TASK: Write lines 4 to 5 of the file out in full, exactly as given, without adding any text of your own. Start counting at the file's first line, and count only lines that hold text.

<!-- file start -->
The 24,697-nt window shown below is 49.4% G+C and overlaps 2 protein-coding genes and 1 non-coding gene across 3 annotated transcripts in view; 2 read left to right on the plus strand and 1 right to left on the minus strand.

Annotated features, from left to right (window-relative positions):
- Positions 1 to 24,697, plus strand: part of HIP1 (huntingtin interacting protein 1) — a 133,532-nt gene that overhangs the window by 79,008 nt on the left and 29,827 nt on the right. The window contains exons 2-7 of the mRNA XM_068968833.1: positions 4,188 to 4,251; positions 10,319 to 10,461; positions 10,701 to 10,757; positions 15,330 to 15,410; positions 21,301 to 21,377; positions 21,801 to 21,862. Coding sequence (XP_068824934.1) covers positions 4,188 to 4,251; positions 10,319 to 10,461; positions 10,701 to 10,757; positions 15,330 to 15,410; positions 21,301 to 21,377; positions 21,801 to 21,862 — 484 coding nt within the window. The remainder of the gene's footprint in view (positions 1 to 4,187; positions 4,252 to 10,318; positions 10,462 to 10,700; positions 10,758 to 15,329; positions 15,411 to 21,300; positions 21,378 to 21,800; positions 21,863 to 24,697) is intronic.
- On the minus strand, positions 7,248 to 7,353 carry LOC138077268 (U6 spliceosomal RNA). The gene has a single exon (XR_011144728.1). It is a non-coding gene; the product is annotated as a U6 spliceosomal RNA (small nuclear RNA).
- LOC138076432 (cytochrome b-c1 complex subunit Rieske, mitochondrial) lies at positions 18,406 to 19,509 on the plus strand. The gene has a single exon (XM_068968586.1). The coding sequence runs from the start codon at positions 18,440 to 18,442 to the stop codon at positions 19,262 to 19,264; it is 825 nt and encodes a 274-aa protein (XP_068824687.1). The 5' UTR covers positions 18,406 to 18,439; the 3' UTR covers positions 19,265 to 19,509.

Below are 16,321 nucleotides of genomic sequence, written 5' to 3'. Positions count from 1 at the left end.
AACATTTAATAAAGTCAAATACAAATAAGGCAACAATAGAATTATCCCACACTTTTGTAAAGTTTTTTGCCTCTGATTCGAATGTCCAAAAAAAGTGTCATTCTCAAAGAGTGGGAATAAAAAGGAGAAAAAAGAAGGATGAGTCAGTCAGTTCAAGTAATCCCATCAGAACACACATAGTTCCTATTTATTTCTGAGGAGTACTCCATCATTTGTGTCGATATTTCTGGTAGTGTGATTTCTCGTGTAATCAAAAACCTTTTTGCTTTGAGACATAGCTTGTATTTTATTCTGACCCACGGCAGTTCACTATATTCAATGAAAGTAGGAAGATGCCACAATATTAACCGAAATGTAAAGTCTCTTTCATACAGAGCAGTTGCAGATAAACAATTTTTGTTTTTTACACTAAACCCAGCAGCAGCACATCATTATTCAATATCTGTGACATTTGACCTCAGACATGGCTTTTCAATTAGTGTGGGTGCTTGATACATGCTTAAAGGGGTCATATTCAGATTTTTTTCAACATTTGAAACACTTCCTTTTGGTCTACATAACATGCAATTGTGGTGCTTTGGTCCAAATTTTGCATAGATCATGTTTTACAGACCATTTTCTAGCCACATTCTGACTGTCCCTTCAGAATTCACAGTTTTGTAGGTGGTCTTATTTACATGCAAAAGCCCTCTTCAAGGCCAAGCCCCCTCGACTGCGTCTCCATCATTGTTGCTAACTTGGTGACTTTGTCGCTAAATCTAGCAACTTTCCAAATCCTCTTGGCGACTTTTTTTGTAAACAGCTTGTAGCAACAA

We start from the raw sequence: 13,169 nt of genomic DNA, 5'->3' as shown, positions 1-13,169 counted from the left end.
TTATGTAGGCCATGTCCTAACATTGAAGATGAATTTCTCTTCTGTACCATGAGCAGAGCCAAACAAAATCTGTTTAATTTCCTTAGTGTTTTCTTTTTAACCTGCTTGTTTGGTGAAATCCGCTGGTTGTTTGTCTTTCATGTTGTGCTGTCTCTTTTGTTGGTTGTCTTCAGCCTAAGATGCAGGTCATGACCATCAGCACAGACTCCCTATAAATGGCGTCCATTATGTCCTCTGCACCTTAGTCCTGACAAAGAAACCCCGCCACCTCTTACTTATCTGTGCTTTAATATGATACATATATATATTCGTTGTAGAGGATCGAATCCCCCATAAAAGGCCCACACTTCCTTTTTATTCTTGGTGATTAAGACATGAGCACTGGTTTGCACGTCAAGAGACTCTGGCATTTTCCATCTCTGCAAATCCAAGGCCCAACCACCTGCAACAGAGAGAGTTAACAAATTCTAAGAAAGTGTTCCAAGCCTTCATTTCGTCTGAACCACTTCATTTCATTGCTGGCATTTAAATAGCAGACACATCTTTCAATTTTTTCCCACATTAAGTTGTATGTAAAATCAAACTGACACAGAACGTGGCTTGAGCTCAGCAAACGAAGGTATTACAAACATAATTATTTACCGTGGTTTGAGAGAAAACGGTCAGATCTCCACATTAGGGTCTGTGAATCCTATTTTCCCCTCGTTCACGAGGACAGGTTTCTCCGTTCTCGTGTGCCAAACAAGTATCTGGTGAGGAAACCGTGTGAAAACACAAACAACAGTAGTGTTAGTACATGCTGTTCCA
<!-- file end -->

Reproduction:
- On the minus strand, positions 7,248 to 7,353 carry LOC138077268 (U6 spliceosomal RNA). The gene has a single exon (XR_011144728.1). It is a non-coding gene; the product is annotated as a U6 spliceosomal RNA (small nuclear RNA).
- LOC138076432 (cytochrome b-c1 complex subunit Rieske, mitochondrial) lies at positions 18,406 to 19,509 on the plus strand. The gene has a single exon (XM_068968586.1). The coding sequence runs from the start codon at positions 18,440 to 18,442 to the stop codon at positions 19,262 to 19,264; it is 825 nt and encodes a 274-aa protein (XP_068824687.1). The 5' UTR covers positions 18,406 to 18,439; the 3' UTR covers positions 19,265 to 19,509.